Stanford Report Online

Stanford Report, February 7, 2001
Researchers discover brain ‘filler’ has critical role in nerve cell communication


Stanford medical researchers have found that brain cells traditionally disparaged for having no important purpose are critical for forming the links that allow neurons to communicate with one another. These glial cells, which constitute 90 percent of the cells in an adult human brain, were thought to be housekeeping cells providing physical support and nourishment to neurons and mopping up after them.

"Every textbook says they don't do anything, even though they're the major cell type in the brain," said Ben Barres, MD, PhD, associate professor of neurobiology.

Barres and his team have found that far from just providing inert filler material the glia actually induce neighboring neurons to form synapses -- the tiny gap between the end of one neuron and the beginning of another. Electrical signals travelling along neurons cross synapses via the release of chemicals called neurotransmitters. Without glia, neurons make sevenfold fewer synapses and those that do form are immature and largely ineffectual.

The researchers initially were surprised by their own findings, which were published in the Jan. 26 issue of Science magazine. "We never thought glia would be involved," said Barres. "No one ever implicated glia in the formation of synapses."

"Everyone just thinks it's glue; that it doesn't do anything, just holds stuff together," said Erik Ullian, PhD, postdoctoral fellow in Barres' lab and lead author of the Science paper. The word glia means glue in Greek, Ullian pointed out.

It was a series of technical advances in the laboratory that allowed the team to separate the two different types of brain cells from each other and decipher what they are actually doing.

"It's been really hard to take neurons and glia apart, so people have been unable to answer the question [of what glia do]. Now we can study the neurons by themselves and ask what they need the glia for. And it turns out, quite a lot," said Barres.

The most recent findings by Ullian and his colleagues build on previous work in Barres' lab showing that neurons grown in cultures without glia had very little synaptic activity. When glia were re-introduced to the culture, synaptic activity was between 10 and 100 times greater.

Ullian's research aimed to find out if the increased activity resulted from more synapses being produced under the influence of the glial cells, or whether the synapses already there were more effective when glia were present. The answer was convincing.

"Every experiment showed that there's a decrease in synapses [if no glia are present]. Only a small number form without glia and they are very immature," said Ullian. Furthermore, the team found that glia are important for maintaining healthy synapses. If glia are removed the synapses quickly wither away.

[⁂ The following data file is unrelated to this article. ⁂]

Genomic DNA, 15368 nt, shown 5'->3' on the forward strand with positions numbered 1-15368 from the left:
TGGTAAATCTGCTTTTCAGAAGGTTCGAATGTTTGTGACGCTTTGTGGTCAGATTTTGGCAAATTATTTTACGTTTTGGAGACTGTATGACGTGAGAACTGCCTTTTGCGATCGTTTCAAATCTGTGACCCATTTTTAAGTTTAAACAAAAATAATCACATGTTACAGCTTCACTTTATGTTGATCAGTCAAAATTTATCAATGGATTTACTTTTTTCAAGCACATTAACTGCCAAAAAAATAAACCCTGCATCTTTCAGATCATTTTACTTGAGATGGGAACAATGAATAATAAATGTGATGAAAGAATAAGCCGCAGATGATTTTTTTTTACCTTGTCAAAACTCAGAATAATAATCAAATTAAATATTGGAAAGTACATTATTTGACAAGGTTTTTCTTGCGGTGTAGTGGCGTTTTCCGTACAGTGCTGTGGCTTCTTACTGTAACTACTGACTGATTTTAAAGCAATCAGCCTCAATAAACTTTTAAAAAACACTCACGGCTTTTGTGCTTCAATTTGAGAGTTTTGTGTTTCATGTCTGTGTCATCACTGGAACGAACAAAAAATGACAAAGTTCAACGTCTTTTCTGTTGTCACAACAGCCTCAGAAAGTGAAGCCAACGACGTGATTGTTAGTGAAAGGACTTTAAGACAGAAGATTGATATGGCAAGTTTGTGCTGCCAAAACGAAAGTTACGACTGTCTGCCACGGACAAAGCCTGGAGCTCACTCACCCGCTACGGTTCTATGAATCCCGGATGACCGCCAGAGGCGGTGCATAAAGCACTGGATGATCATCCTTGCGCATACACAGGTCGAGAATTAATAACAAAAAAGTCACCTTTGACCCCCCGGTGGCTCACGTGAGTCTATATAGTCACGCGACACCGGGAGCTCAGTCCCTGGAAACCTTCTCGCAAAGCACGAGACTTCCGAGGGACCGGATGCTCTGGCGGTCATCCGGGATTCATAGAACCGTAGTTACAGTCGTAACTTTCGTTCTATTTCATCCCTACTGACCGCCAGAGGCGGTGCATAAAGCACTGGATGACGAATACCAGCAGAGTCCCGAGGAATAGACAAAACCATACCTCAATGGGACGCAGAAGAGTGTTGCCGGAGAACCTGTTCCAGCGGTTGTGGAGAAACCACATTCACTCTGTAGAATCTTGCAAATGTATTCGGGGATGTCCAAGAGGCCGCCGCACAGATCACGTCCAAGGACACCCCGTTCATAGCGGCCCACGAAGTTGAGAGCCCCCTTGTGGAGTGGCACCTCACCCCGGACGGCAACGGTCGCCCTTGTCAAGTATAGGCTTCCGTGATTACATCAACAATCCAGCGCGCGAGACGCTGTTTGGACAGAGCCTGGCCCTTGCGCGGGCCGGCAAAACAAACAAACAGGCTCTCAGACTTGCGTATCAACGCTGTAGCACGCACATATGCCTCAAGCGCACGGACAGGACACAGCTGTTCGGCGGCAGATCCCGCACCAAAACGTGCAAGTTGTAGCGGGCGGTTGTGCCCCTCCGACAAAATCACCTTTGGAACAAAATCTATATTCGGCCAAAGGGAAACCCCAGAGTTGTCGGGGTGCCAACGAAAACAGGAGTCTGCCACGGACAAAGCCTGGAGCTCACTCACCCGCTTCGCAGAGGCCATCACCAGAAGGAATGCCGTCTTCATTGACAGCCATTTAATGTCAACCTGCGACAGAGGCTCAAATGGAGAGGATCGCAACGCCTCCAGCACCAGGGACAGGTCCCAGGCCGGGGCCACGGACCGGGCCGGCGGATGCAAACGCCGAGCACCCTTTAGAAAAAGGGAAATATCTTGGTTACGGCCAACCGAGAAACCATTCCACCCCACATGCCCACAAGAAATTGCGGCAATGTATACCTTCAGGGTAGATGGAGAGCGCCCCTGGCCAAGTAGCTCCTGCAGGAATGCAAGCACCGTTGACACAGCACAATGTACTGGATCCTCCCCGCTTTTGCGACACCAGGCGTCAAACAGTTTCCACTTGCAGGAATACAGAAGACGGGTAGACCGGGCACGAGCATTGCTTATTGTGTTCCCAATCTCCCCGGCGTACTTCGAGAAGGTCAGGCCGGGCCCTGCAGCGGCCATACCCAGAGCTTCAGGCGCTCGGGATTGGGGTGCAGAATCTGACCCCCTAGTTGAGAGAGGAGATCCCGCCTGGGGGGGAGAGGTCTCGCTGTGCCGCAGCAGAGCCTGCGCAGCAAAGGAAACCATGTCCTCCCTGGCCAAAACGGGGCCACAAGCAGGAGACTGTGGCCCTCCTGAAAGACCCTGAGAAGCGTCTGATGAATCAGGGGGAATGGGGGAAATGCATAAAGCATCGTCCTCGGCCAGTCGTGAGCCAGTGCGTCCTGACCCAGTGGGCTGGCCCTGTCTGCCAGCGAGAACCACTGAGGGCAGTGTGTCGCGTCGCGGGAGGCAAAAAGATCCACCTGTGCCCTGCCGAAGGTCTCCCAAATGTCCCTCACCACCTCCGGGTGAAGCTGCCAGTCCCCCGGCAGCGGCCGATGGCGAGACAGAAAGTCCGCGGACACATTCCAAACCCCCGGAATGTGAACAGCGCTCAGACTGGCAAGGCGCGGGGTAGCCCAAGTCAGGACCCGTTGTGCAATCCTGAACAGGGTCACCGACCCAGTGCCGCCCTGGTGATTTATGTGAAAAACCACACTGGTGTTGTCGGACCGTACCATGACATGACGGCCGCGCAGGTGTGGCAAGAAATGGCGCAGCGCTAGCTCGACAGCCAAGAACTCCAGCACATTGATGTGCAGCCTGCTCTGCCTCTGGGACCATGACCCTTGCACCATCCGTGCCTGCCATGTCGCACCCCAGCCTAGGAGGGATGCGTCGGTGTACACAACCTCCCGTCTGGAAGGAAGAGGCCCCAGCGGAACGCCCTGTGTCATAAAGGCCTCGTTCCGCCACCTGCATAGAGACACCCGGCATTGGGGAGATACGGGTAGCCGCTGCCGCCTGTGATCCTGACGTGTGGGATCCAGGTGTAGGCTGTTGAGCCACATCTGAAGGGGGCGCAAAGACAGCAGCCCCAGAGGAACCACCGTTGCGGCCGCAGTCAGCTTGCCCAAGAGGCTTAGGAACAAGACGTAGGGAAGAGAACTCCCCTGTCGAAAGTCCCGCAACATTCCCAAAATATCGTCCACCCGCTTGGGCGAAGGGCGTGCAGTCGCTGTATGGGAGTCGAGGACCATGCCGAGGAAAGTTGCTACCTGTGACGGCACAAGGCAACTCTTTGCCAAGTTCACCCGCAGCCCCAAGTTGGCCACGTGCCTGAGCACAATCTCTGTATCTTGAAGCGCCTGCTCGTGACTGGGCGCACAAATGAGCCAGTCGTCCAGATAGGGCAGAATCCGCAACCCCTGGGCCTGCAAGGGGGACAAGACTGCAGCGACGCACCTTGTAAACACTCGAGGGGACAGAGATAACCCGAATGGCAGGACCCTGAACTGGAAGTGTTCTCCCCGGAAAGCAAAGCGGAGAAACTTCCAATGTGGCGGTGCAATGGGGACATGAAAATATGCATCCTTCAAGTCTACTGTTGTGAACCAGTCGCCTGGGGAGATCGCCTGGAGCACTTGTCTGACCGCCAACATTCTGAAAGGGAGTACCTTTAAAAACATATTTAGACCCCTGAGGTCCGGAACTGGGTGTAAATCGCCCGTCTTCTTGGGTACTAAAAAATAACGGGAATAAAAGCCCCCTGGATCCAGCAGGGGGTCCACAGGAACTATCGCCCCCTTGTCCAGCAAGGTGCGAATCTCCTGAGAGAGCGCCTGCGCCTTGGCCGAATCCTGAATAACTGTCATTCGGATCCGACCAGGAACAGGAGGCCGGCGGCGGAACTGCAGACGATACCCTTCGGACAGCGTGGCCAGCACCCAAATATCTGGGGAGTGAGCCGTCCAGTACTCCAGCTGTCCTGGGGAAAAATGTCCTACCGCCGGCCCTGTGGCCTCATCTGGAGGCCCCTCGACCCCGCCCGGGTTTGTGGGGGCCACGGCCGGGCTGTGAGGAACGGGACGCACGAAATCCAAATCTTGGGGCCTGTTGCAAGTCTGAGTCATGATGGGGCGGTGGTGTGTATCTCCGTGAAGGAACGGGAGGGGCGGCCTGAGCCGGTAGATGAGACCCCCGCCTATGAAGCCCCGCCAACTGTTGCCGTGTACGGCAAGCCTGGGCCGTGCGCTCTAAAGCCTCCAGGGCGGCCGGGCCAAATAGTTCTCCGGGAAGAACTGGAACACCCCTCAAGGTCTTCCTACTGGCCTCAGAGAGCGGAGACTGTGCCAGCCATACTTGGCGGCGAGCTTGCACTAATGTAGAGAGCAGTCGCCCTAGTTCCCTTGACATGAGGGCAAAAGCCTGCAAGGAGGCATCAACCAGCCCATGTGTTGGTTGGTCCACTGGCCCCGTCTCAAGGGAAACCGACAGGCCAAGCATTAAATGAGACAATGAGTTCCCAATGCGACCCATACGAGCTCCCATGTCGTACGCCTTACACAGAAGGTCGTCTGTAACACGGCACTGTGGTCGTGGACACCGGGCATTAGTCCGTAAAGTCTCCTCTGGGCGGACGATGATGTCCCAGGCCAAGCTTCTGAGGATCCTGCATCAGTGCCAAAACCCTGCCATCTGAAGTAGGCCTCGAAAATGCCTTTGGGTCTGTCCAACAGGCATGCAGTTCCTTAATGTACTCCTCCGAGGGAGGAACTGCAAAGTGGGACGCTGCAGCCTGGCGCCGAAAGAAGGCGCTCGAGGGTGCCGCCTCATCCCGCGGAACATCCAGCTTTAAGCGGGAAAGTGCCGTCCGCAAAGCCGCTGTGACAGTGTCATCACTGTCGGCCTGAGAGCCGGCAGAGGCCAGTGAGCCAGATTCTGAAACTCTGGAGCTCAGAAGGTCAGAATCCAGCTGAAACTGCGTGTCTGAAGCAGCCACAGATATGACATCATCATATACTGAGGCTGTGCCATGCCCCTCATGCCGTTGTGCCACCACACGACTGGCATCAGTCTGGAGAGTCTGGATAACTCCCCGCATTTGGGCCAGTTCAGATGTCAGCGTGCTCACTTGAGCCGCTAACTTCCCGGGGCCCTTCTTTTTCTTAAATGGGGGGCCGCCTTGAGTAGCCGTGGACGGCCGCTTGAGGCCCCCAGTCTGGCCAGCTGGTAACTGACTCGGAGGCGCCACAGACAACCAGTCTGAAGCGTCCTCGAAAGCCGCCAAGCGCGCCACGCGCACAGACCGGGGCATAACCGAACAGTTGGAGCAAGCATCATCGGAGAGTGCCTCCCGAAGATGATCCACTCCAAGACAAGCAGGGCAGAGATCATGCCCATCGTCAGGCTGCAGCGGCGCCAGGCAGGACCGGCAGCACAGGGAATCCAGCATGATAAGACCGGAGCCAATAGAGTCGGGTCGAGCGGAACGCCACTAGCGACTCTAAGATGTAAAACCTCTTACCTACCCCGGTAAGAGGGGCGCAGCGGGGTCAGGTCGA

The researchers believe the behavior of the cells in the lab mimics what they do inside the human brain. Scientists already knew that most synapses in the brain form at the same time glia are produced. But until now, the critical role of glia in neuronal development was unknown. The neurons are ready and waiting to begin communication but until glia are produced, the synapses that enable signals to be transmitted are lacking, Barres explained.

The team's results may have implications for how young brains adapt during long-term memory and learning, when synaptic activity increases, and also for how brains react to injuries from strokes or from neurodegenerative diseases like Alzheimer's or Lou Gehring's disease.

"Injured brains have way more glia -- the glia are larger and they get very angry-looking," said Barres.

According to the researchers, this gliosis, or change in glia, is well-described but debate continues about whether gliosis is merely a symptom of brain injury or if gliosis itself damages the brain. "Our findings suggest gliosis may induce overproduction of synapses, which leads to neuronal death. If neurons are overstimulated they die," said Barres. The distribution of synapses is very finely balanced, he added. "You need the right number and they need to be in the right place."

"You don't need to increase synapses by a very large number to get a profound increase in activity," said Ullian. "A sevenfold increase in number is a tremendous increase in terms of function of a neuron."

Ullian's work also has shown that glia do not have to be in physical contact with neighboring neurons to induce them to form synapses. The cells appear to secrete a protein that instructs the neurons in synapse formation. He and the other members of the team plan to probe the nature of this protein and they will also begin looking at other neurons in the central nervous system to see if they respond to glia in the same way as the retinal ganglion cells they have been studying.

"It took 10 years to get to the stage to start these experiments," said Barres. "It's a lot of fun now figuring out what the protein is and whether glia are doing the same thing in vivo. And no one else is working on it so we sleep well at night."

Karen Christopherson, PhD, postdoctoral fellow in Barres' lab, and Stephanie Sapperstein, PhD, a former postdoc in the lab, are the remaining co-authors of the Science paper.